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Amid Recession's Dark Clouds, Good and Bad Health Insurance News for Californians

Amid Recession's Dark Clouds, Good and Bad Health Insurance News for Californians

Picture of Shana Lavarreda

There was some unexpected good news in our new California Health Interview Survey (CHIS) 2011 data – the number and percentage of people who were without health insurance in California actually remained stable. Just under 7 million nonelderly people lacked health insurance for all or part of 2011 (21.1% of the population), a slight dip from the 7.1 million in 2009.

But this silver lining is connected to some very troubling dark clouds, and it would be a mistake to look at this data and assume that the situation in California was improving overall.

The truth is that more than one million people lost their job-based coverage from 2009 to 2011, so that for the first time since CHIS began collecting data, less than 50% of the nonelderly population had health insurance through their own or a family member’s job. And this was during a period when the unemployment rate slightly declined. Unlike the precipitous 4.4 percentage point drop in job-based insurance from 2007 to 2009, this new 2.4 percentage point decline couldn’t be attributed to the unemployment rate more than doubling in a two year period.

Instead, from 2009 to 2011, the further crumbling of job-based insurance seems to be from a lack of access to coverage for employees. In increasing numbers, they either can’t afford the coverage offered to them, or they aren’t eligible due to part-time hours or a probationary period, or their employer doesn’t offer coverage to anyone.

So, why didn’t the number of uninsured skyrocket, as it did from 2007 to 2009? Because for the first time, Medi-Cal (California’s Medicaid program) enrollment surged from about 16% of the nonelderly population to over 19%, as more adults qualified for public coverage. This means about one in five nonelderly adults and children in California have their health insurance through Medi-Cal.

Keep in mind that this is 2011 data. In 2011, for parents to be eligible for Medi-Cal, their household incomes had to fall below the federal poverty level (about $15,000 per year for a single parent and one child, or $22,000 per year for a family of four).

So as more and more families fell into poverty, their household incomes declining over the course of this prolonged recession, enrollment in Medi-Cal surged. While it’s wonderful that more people were able to obtain health insurance, it’s heartbreaking to think of how they got it.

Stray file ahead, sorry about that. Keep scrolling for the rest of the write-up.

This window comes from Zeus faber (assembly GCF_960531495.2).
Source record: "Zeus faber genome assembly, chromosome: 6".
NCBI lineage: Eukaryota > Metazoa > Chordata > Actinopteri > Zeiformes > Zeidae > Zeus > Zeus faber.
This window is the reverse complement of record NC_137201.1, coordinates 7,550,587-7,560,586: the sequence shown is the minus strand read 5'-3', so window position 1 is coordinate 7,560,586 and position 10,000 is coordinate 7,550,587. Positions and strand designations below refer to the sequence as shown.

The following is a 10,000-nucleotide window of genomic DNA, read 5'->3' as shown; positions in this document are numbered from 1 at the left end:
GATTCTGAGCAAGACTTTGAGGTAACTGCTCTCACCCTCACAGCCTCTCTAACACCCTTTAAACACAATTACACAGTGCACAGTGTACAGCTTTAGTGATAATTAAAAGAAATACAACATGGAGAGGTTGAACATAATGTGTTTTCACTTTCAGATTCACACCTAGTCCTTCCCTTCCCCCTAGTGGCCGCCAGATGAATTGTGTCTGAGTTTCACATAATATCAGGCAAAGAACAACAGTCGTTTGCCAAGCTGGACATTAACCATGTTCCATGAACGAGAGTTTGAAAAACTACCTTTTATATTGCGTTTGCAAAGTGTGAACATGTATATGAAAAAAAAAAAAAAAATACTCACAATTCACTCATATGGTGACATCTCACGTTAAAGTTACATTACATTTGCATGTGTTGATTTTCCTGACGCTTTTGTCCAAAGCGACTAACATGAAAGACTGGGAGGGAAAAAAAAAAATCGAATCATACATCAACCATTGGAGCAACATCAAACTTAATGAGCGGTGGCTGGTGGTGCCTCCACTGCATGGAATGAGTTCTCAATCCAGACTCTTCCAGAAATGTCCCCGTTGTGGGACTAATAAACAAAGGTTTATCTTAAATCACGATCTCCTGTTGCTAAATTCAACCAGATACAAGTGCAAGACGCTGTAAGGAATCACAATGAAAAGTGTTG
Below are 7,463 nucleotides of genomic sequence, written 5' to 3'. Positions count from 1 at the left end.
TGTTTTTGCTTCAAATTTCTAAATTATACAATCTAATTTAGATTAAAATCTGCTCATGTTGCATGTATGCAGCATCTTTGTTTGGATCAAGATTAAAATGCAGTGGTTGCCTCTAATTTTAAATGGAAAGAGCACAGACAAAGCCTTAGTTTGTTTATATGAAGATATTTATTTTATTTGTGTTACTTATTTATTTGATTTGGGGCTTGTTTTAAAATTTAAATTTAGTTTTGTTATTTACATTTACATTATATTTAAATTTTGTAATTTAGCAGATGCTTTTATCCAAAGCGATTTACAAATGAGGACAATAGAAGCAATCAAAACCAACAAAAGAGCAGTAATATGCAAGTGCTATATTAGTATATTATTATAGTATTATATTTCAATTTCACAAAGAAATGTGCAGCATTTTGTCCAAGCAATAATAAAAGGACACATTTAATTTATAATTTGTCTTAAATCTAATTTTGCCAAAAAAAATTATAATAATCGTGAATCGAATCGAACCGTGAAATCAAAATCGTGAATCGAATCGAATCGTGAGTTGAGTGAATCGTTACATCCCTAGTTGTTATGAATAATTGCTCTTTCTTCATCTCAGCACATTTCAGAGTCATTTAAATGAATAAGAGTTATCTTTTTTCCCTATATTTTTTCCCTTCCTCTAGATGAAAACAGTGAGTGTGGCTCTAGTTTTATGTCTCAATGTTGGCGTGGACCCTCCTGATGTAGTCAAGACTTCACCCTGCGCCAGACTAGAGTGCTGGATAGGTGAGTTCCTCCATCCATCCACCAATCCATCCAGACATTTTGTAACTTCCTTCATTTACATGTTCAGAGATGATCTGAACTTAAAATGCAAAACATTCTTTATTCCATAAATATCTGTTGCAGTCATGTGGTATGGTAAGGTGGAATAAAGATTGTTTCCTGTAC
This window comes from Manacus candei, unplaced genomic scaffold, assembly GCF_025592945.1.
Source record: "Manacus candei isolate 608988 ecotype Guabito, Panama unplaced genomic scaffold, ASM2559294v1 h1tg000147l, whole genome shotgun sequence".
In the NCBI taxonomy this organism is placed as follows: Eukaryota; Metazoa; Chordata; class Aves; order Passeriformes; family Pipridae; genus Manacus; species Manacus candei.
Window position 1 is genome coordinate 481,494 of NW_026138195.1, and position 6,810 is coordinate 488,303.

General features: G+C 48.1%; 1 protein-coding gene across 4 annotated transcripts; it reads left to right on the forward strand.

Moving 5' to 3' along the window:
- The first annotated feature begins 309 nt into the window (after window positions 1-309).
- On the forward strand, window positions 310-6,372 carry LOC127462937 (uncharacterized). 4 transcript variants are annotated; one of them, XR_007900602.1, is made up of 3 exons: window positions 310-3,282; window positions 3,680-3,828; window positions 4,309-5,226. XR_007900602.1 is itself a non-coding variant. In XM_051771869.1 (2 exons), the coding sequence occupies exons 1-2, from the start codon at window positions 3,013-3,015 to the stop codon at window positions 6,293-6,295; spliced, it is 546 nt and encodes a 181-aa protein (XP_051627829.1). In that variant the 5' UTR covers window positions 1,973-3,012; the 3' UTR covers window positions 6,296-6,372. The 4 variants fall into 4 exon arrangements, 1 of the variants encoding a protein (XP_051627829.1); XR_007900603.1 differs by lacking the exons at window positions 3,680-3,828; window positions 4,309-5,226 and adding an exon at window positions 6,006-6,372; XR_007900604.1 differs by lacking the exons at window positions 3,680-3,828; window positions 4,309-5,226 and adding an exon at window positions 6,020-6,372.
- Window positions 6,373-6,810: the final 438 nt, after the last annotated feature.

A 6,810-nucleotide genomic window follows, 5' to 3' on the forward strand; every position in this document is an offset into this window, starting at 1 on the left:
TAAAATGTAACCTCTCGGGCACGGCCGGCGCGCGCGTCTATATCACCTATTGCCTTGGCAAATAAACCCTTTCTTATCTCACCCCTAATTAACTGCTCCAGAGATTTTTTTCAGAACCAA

And this is our new health insurance landscape, heading into the full implementation of the Affordable Care Act (ACA, or Obamacare) expansions in 2014. With the re-election of President Obama, and even Speaker Boehner now publicly stating that the ACA is the law of the land, the health insurance expansions will most certainly take effect as scheduled. Eligibility for Medi-Cal will reach everyone, even childless adults, living with incomes near poverty, and the new Exchange (called Covered California) will help middle-income families obtain heavily subsidized, comprehensive health insurance. Once these are fully implemented, researchers estimate that about 94% of Californians will be insured.

There are some who will blame Obamacare for the declines in job-based coverage and will be outraged at the increases in public coverage that will occur in 2014 and beyond. But it’s important to know that the job-based system was already steadily crumbling, family incomes were already dropping, and that public health insurance has been the silver lining amidst the recession’s dark clouds for millions of Californians.

Please visit to download Dr. Shana Alex Lavarreda’s new publication, Job-Based Coverage Insures Less Than Half of Nonelderly Californians in 2011.

Related Posts:

Crucial Test for an Outpost of Healthcare in South L.A.

Covering Health Reform's Rollout Locally: Ideas from California

After the Election, Some Fresh Ideas for Reporting on Health Reform 

Photo credit: Ricardo Liberato via Flickr

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